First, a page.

This is the book that introduced us to the WWJD catchphrase. It’s the story of a pastor who determined to apply that famous question to every instance in his life. He then challenges his parishioners to do the same. The result is a changed community illustrating the possible impact that fully committed Christians can be on the world.
Outreach to a lost world in social endeavors is best done by individuals yielded to God. Though the church body can do this in its church services, the the church primarily does evangelism outside of itself in the world. So Sheldon’s portrayal of yielded believers answering the burden from the Lord to reach out in social causes and evangelism outside the church walls is consistent with the New Testament.
It is right that we could ask “What would Jesus do?” if we qualify it by saying, “What would Jesus do if he were in my situation?” And I think the author does that in practical terms. Obviously we cannot do what He came to do on earth. His purpose is not our purpose. He did not come to right all of our social ills. He came to save us from our sins. However, if He were given the choices I’m given and would act in a loving, unselfish, helpful, uncompromising way…then that is what I must do too.
The book was written in the aftermath of the temperance movement, and so there is much emphasis on the evils of strong drink. Christians are urged to give no place for saloons, and to seek to close such establishments. It’s too bad that today’s Christianity is not necessarily associated with abstinence from society’s vices as it was not very long ago.
“If the church members were all doing as Jesus would do, could it remain true that armies of men would walk the streets for jobs and hundreds of them curse the church and thousands of them find in the saloon their best friend?” (pg 224).
Sheldon is often called the founder of the Social Gospel movement, and it’s clear why he is credited with this title after reading his classic book. I fear the impression one gets in the end is that if a church is not participating in societal improvement, then they’re not following in Jesus’ footsteps. Suffering for Jesus seems to be defined in the book as simply living on the wrong side of the tracks and not being rich. The poor suffer, the rich do not, is the idea. Christian suffering, though, does not begin with poverty or with social status. The comforts of life often do become hindrances to following the unseen call of God, and on the other hand, there can be just as much pride in abasing ourselves as in exalting ourselves.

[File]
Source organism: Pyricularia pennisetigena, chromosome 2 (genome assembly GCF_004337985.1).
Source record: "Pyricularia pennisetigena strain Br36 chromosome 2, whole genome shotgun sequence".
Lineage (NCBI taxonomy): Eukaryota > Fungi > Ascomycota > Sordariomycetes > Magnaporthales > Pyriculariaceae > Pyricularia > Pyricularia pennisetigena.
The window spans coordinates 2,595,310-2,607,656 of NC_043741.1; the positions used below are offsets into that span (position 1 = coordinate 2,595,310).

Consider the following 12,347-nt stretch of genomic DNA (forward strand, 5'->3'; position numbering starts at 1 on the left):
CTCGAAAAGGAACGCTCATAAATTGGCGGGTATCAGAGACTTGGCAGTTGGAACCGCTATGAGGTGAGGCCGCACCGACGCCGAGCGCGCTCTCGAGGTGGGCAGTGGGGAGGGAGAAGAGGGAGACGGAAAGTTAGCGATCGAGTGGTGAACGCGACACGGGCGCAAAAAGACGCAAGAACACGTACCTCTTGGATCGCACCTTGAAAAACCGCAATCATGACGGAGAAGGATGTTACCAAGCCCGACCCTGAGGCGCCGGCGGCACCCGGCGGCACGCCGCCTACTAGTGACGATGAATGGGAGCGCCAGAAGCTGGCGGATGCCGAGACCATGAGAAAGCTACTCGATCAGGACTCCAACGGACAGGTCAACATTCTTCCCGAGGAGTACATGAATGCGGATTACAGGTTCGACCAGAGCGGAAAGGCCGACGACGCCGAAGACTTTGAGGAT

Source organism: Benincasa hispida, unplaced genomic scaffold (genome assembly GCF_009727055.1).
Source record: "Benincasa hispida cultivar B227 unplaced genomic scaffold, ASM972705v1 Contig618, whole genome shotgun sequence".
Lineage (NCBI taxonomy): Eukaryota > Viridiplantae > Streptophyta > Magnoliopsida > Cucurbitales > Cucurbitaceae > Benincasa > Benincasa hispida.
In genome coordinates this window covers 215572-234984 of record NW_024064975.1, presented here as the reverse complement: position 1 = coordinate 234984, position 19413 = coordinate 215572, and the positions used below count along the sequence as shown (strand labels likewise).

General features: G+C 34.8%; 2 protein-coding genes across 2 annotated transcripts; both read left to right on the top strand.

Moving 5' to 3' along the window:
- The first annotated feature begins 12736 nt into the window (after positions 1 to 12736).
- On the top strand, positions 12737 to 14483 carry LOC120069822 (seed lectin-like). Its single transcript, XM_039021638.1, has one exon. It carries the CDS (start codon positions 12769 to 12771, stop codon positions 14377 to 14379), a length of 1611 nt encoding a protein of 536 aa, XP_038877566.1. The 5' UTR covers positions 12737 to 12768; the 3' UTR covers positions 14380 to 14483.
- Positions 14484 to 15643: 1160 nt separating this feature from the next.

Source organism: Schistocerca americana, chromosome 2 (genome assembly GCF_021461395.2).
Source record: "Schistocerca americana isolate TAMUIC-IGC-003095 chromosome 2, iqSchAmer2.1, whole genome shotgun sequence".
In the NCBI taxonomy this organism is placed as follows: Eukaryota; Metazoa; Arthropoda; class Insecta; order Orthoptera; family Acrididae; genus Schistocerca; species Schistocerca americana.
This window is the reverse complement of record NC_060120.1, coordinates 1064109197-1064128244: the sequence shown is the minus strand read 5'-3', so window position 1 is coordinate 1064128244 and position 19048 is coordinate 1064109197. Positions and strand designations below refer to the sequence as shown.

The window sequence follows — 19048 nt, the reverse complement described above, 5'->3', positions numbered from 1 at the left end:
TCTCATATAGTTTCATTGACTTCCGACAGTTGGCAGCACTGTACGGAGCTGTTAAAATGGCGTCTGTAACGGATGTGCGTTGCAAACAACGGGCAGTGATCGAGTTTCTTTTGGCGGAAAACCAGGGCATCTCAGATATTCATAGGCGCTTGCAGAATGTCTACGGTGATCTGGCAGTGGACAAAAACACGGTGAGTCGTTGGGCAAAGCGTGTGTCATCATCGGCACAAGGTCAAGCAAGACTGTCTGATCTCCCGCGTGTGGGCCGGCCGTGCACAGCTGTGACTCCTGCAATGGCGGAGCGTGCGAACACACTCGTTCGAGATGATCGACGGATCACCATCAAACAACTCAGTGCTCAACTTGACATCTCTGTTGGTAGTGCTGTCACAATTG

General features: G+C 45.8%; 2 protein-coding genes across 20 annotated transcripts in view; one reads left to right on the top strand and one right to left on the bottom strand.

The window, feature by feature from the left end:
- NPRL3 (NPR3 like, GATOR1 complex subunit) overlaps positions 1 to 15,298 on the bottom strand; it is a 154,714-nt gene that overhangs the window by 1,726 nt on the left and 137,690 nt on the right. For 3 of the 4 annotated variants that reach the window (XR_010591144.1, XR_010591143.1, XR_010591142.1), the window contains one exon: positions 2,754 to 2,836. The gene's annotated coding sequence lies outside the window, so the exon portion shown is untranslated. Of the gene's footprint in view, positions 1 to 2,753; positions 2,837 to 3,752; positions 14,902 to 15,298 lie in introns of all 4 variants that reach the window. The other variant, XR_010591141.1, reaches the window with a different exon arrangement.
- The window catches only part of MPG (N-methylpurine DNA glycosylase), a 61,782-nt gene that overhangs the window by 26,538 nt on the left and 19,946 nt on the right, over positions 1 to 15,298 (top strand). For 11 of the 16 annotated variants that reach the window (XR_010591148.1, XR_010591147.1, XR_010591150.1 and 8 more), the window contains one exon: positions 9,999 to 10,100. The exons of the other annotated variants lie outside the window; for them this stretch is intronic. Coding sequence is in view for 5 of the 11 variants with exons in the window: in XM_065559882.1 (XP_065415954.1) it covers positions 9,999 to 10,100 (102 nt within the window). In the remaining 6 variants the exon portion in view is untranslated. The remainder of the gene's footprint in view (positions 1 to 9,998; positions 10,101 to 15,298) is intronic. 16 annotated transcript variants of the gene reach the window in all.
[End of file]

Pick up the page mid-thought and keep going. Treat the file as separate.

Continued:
Also, the actual words of the gospel are rarely said. In one instance, a woman endeavors to teach poor women how to cook and offer good nutrition, so she calls this her “gospel of food.” Descriptions like the following are as much of a conversion experience that we get. It leaves too much to be desired in the way of New Testament conversion. It used to be that Christians could use many “in-house” terminology to describe progress in the life of an individual or church. Christian jargon like “miracle” and “moving and power of the Holy Spirit” are often misunderstood in our unchurched culture today, though. Then again, after reading some of these lines, I wonder if the terms were understood even 100 years ago.
“For the first time in the life of the rich girl the thought of what Jesus was to the sinful woman came with a suddenness and power that was like nothing but a new birth” (pg 78).
“O God! Pray with me. Save me! Oh, save me from my hell!” [the bondage of addiction] cried Burns. And, the Bishop knelt by him in the hall and prayed as only he could pray” (pg. 201).
“Over the lecture-room swept that unseen yet distinctly felt wave of Divine Presence” (pg 109).
“Night after night that week witnessed miracles as great as walking on the sea or feeding the multitude with a few loaves and fishes. For what greater miracle is there than a regenerate humanity?” (pg. 94).
“The song poured out through the hall as free and glad as if it were a foretaste of salvation itself” (pg 221).
“A deep wave of spiritual baptism broke over the meeting near its close that was indescribable in its tender, joyful, sympathetic results” (pg 230).
“Yes! Yes! O my Master, has not the time come for this dawn of the millennium of Christian history?” (pg 233).
And lastly, typical of Christian novels with mass appeal, the church is always a generic one. It’s a church under a diocese with a bishop and parish, to give us a clue. It’s a glaring omission to me, but I guess since denominational debates is not the point of the story then it makes sense to avoid the topic altogether. I try not to be annoyed by that.